CHICAGO – The issue of gender identity, especially for those who are born with a vagueness as to what to call themselves between/beyond boy and girl, has come front and center in the U.S., both with the legalization of gay marriage and the callous repudiation of identity by trying to pass laws dismissing it (the North Carolina “bathroom” laws). The performance companies of The Living Canvas and Nothing Without a Company is currently staging “[Trans]formation,” which presents gender identity art by six performers, who perform most of the play in the nude.
DVD Review: First Season of NBC Medical Dramas ‘Mercy,’ ‘Trauma’
CHICAGO – It must have been rough to be on the NBC drama team in the fall of 2010. The network brass made it crystal clear that they cared little about scripted drama when they handed over five nights a week to Jay Leno, but the producers of the network’s two new medical dramas “Mercy” and “Trauma” had to push forward with their programs despite the diminishing reputation of their home. Both series made it through the first year but neither graduated to a second season. See what you probably missed with “Mercy: The Complete Series” and “Trauma: Season 1.”
DVD Rating: 2.5/5.0
Neither program deserves mention in the best of the history of NBC, but both are the kind of shows that could have developed creatively if the network wasn’t in such dire straits. In particular, it feels like “Mercy” was unjustly swept under the rug. It’s not a perfect show, but the cast is strong enough that it feels like they should have been granted the time to grow into these characters. Was “Mercy” that much weaker than season one of “ER” or “Grey’s Anatomy”? Nope. But the show fell victim to the erosion of the network and a bumpy first season that often valued cliche over character.
The gorgeous Taylor Schilling stars as Nurse Veronica Flanagan Callahan, a hospital worker who has brought home a few demons from her recent tour in Iraq. Joining Veronica in the hospital drama are the naive Chloe Payne (Michelle Trachtenberg) and tough Sonia Jimenez (Jaime Lee Kirchner) along with strong supporting work from James Tupper, Diego Klatenhoff, Guillermo Diaz, James Le Gros, and a guest turn by James Van Der Beek.
Mercy: The Complete Series was released on DVD on August 3rd, 2010
Photo credit: Universal
“Mercy” finished the 2009-2010 season in 76th place with an average viewership just above 6 million viewers. The cost of the show clearly outweighed keeping it on with ratings that anemic and it’s hard to see the program ever turning into a water-cooler show but I believe that it could have been a reliable stand-by in the middle of the just-passed decade when ratings for shows like this one on NBC were about 50% higher. “Mercy” was not a great program and it’s unlikely that anyone is truly lamenting its passing but if you pick up the complete series set, you will see a show that never really had a chance.
The DVD set courtesy of NBC/Universal is a very accomplished one with stronger-than-average standard video that looks about as well-mastered as some recent Blu-ray releases when upconverted. Each episode is presented in anamorphic widescreen with a 1.78:1 aspect ratio and accompanied by a Dolby Digital 5.1 track. I can’t wait for the day when all TV seasons are released on Blu-ray but this is a very strong old-ray release.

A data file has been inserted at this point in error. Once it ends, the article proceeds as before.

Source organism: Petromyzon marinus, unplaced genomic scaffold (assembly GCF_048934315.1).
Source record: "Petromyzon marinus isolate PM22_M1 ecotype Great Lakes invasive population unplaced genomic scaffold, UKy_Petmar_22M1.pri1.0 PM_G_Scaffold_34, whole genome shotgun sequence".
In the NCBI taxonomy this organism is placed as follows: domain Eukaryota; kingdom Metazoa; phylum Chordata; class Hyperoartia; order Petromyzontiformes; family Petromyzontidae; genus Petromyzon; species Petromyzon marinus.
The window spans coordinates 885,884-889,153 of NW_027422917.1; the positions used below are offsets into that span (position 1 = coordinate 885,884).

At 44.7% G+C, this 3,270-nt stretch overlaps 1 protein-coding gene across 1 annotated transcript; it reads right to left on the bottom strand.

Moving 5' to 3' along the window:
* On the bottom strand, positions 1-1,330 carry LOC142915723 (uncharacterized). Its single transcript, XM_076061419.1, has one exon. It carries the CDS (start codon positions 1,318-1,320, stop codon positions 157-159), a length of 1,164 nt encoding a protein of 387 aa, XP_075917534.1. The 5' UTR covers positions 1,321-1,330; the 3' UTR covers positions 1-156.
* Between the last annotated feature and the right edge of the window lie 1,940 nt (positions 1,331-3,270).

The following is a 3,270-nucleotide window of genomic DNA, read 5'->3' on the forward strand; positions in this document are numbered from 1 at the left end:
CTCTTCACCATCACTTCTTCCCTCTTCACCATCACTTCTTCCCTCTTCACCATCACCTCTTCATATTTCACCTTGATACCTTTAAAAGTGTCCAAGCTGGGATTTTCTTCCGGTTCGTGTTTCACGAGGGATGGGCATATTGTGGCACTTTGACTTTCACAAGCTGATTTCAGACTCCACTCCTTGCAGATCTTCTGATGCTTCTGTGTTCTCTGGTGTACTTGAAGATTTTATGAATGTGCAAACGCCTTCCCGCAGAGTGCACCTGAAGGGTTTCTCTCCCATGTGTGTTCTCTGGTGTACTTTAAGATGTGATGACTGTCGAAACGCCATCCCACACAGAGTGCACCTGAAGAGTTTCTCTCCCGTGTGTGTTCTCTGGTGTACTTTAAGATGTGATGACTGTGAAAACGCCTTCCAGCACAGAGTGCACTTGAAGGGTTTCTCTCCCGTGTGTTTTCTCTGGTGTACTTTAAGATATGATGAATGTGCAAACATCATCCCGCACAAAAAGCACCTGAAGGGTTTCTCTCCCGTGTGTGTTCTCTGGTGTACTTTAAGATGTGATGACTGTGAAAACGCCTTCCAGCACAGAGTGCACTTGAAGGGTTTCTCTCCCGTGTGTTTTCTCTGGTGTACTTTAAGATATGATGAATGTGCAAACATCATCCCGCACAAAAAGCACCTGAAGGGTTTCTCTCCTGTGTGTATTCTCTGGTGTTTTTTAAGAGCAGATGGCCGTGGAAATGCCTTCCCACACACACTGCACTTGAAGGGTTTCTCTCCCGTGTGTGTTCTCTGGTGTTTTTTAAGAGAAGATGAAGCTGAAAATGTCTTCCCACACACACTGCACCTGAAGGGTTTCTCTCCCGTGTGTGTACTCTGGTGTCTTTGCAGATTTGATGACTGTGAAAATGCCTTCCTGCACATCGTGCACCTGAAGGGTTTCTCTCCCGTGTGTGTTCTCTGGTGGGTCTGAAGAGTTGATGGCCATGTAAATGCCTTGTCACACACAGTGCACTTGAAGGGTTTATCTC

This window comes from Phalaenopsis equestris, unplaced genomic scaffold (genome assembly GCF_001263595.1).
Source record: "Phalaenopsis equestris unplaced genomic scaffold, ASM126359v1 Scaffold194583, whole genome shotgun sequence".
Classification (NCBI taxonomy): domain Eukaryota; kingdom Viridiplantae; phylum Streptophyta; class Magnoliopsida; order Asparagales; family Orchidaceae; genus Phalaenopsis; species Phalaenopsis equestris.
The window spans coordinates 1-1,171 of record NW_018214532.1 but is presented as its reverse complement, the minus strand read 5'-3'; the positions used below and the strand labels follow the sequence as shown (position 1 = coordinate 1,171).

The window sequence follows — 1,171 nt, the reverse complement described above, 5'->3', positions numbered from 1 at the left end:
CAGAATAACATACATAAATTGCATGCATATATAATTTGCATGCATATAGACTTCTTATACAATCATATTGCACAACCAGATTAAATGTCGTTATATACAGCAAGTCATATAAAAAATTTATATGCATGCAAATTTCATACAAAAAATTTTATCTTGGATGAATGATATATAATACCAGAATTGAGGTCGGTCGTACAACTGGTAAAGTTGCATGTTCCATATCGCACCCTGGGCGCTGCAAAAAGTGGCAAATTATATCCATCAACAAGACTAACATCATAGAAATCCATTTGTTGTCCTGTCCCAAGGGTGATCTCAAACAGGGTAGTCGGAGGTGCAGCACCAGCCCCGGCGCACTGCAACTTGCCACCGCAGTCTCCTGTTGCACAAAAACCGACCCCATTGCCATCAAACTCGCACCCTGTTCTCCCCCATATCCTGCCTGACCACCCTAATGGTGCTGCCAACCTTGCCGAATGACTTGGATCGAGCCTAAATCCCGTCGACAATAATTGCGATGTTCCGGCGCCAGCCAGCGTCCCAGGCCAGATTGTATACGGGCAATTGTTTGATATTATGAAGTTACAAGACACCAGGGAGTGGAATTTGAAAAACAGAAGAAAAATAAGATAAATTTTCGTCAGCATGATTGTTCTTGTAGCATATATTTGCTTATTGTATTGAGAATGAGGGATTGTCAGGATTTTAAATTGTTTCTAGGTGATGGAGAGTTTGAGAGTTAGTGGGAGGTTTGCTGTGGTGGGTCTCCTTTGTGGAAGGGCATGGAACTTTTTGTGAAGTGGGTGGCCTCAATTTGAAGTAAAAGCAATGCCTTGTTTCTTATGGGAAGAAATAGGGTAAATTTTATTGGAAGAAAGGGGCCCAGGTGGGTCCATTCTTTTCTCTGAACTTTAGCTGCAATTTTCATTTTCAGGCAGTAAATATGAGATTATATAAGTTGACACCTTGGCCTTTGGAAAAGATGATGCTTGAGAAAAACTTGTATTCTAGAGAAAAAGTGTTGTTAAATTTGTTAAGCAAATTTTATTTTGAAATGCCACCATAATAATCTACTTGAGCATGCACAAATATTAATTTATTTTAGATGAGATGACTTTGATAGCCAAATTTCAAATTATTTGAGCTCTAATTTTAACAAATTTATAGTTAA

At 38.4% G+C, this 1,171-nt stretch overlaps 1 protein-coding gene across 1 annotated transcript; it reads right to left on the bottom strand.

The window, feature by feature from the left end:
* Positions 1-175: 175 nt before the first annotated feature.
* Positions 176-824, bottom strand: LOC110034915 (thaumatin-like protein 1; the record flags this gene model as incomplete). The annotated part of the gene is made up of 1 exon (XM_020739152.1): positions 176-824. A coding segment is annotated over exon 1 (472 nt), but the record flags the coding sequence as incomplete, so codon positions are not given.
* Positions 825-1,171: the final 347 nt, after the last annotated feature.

Trauma: Season 1 was released on DVD on August 10th, 2010
Photo credit: Universal
As for special features, the five-disc set includes an exclusive never-before-seen director’s cut of the final episode, ten behind-the-scenes interviews with the stars of “Mercy.” a gag reel, and commentaries as follow — Episode 1.1 “Can We Get That Drink Now?” (Executive Producer/Creator Liz Heldens and Executive Producers Gretchen J. Berg & Aaron Harberts) and Episode 1.14 “I Have a Date” (Series Stars Taylor Schilling, Michelle Trachtenberg, and Jaime Lee Kirchner).
It may be unusually titled “Season 1” but the four-disc set for “Trauma” is also a “Complete Series” release and yet another program that felt like a relic of a former era of NBC. Unlike “Mercy,” “Trauma” started strong and went in the other direction and I’m not sure this show could have ever been fixed. By mid-season, the show too often fumbled as it tried to top the crazy action scene that came before. As they continued to struggle in the ratings, the writers of “Trauma: Season 1” clearly were trying to make a splash and they ignored the real strength of their show — the ensemble talent of Cliff Curtis, Derek Luke, Anastasia Griffith, and Aimee Garcia. It’s a great cast that became lost in the Michael Bay-esque action.
Watching the show again on DVD, it is remarkable that a program with this high of a production value couldn’t get it together. We’ve become so spoiled by film-quality action sequences on TV that they no longer draw on their own without characters for the audience to care about. Something will eventually shake the cobwebs of Leno off of NBC but “Mercy” and “Trauma” were victims of bad timing when the flaws of each program couldn’t be given the time to be worked out.
The DVD release of “Trauma: Season 1” is a bit more disappointing than “Mercy.” The video quality doesn’t look quite as impressive, perhaps because of the on-location shooting and intense action sequences. This is definitely a show that should be been presented in HD. And the relative lack of special features is also disappointing with NBC/Universal including only one commentary on the pilot and a few deleted scenes. “Trauma” may have not had enough fans to get it to a second season but even the few that it did have deserved better.